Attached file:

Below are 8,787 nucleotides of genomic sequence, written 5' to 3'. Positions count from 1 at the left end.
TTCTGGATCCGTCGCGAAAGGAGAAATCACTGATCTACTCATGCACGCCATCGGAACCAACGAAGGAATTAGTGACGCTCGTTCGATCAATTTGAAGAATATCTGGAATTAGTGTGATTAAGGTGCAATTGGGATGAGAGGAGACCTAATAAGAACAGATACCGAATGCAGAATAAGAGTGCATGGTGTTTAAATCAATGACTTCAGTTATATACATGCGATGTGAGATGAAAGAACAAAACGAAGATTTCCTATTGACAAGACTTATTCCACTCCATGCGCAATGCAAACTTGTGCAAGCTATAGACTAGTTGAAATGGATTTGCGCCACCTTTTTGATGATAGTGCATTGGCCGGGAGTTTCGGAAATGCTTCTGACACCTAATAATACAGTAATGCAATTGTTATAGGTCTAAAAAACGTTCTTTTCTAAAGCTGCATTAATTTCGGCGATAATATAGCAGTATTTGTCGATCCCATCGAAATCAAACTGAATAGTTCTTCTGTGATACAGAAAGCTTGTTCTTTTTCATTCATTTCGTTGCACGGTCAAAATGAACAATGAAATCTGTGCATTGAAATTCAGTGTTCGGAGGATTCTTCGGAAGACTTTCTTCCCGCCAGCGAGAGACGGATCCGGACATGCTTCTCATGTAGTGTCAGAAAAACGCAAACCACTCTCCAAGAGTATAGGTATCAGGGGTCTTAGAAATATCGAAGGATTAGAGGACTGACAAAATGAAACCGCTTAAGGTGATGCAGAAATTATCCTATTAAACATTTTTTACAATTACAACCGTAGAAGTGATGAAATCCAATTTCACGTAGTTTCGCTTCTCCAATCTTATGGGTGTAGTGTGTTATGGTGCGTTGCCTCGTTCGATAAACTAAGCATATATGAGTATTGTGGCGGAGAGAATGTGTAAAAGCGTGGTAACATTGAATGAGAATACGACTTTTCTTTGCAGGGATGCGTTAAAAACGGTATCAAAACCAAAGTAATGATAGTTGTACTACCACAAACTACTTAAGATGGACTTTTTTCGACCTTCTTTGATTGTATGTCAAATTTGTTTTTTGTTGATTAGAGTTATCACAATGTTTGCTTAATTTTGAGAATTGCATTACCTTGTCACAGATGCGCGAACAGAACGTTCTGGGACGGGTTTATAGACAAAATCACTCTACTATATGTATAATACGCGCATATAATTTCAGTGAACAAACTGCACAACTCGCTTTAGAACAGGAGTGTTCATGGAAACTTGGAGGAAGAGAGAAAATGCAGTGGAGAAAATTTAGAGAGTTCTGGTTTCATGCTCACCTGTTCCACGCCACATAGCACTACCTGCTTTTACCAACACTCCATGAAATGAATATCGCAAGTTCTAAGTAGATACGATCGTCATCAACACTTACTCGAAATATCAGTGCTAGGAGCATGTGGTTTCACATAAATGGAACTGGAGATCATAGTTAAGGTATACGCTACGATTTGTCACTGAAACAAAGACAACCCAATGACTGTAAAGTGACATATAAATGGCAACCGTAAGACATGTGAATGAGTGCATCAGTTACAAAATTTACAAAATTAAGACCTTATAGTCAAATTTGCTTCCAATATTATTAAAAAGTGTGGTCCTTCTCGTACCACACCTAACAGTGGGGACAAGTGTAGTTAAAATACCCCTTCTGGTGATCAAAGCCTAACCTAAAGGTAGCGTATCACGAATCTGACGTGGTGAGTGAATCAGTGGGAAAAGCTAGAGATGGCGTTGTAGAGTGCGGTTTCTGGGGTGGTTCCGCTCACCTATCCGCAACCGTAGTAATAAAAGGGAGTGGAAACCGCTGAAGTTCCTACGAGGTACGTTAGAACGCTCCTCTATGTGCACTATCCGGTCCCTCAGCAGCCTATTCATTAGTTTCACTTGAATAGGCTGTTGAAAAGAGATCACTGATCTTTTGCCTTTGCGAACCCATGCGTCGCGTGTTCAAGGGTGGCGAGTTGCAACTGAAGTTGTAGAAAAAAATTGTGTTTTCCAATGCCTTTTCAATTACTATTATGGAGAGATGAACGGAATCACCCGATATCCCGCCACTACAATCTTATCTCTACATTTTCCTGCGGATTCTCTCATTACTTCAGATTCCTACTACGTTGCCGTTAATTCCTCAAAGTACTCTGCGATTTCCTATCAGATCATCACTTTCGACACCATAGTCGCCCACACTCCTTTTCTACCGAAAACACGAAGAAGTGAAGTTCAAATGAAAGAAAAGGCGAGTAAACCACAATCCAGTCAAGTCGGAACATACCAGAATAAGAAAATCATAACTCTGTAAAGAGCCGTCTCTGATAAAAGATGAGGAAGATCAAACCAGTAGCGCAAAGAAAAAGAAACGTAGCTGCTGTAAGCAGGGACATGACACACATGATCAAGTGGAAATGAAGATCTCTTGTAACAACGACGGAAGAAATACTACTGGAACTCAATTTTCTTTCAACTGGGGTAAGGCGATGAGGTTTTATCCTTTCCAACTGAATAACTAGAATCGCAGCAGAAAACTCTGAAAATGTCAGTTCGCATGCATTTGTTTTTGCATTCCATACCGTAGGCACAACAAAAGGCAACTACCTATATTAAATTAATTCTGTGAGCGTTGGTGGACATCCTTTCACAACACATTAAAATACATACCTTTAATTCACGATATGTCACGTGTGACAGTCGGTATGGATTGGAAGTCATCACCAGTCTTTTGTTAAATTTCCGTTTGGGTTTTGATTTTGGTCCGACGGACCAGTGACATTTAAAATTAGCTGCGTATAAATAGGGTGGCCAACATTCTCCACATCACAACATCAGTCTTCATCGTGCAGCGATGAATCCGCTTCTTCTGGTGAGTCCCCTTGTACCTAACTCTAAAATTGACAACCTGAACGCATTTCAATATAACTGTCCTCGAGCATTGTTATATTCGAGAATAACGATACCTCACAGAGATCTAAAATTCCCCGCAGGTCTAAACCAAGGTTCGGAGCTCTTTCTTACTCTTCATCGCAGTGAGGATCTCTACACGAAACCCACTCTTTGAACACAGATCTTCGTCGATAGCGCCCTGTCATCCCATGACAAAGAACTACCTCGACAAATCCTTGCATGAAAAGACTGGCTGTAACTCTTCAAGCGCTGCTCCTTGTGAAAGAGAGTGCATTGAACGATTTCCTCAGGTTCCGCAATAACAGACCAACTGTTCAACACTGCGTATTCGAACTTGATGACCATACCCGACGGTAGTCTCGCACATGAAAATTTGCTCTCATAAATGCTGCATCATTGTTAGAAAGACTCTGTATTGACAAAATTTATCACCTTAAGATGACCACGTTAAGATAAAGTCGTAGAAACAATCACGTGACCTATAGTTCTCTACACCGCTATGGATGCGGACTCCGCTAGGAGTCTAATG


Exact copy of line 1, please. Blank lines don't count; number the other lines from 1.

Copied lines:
Below are 8,787 nucleotides of genomic sequence, written 5' to 3'. Positions count from 1 at the left end.